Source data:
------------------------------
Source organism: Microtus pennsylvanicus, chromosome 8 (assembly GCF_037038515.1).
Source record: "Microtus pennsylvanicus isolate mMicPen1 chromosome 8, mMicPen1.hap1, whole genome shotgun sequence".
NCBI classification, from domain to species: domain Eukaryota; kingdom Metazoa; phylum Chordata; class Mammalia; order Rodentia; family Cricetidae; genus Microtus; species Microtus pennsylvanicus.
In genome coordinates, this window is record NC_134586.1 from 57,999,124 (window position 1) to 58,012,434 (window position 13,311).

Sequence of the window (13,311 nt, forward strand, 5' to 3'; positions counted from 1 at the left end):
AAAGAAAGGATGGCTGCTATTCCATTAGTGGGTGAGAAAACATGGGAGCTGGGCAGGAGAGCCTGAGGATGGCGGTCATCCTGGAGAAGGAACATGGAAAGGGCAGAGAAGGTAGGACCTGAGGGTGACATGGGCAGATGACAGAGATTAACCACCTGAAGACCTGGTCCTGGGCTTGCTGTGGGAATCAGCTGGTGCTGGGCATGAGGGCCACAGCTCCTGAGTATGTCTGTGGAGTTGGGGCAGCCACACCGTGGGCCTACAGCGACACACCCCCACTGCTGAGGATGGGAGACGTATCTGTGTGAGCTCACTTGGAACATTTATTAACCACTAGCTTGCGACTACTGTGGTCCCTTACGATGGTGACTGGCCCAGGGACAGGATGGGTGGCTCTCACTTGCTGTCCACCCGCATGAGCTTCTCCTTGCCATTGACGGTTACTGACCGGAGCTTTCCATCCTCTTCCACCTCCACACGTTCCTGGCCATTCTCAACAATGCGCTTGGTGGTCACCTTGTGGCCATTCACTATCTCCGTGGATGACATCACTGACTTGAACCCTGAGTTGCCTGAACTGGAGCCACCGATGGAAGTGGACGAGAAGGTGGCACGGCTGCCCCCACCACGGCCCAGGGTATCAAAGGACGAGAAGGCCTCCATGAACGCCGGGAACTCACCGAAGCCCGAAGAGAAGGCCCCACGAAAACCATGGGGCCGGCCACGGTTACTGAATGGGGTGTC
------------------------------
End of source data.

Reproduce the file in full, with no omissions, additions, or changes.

Source organism: Microtus pennsylvanicus, chromosome 8 (assembly GCF_037038515.1).
Source record: "Microtus pennsylvanicus isolate mMicPen1 chromosome 8, mMicPen1.hap1, whole genome shotgun sequence".
NCBI classification, from domain to species: domain Eukaryota; kingdom Metazoa; phylum Chordata; class Mammalia; order Rodentia; family Cricetidae; genus Microtus; species Microtus pennsylvanicus.
In genome coordinates, this window is record NC_134586.1 from 57,999,124 (window position 1) to 58,012,434 (window position 13,311).

Sequence of the window (13,311 nt, forward strand, 5' to 3'; positions counted from 1 at the left end):
AAAGAAAGGATGGCTGCTATTCCATTAGTGGGTGAGAAAACATGGGAGCTGGGCAGGAGAGCCTGAGGATGGCGGTCATCCTGGAGAAGGAACATGGAAAGGGCAGAGAAGGTAGGACCTGAGGGTGACATGGGCAGATGACAGAGATTAACCACCTGAAGACCTGGTCCTGGGCTTGCTGTGGGAATCAGCTGGTGCTGGGCATGAGGGCCACAGCTCCTGAGTATGTCTGTGGAGTTGGGGCAGCCACACCGTGGGCCTACAGCGACACACCCCCACTGCTGAGGATGGGAGACGTATCTGTGTGAGCTCACTTGGAACATTTATTAACCACTAGCTTGCGACTACTGTGGTCCCTTACGATGGTGACTGGCCCAGGGACAGGATGGGTGGCTCTCACTTGCTGTCCACCCGCATGAGCTTCTCCTTGCCATTGACGGTTACTGACCGGAGCTTTCCATCCTCTTCCACCTCCACACGTTCCTGGCCATTCTCAACAATGCGCTTGGTGGTCACCTTGTGGCCATTCACTATCTCCGTGGATGACATCACTGACTTGAACCCTGAGTTGCCTGAACTGGAGCCACCGATGGAAGTGGACGAGAAGGTGGCACGGCTGCCCCCACCACGGCCCAGGGTATCAAAGGACGAGAAGGCCTCCATGAACGCCGGGAACTCACCGAAGCCCGAAGAGAAGGCCCCACGAAAACCATGGGGCCGGCCACGGTTACTGAATGGGGTGTC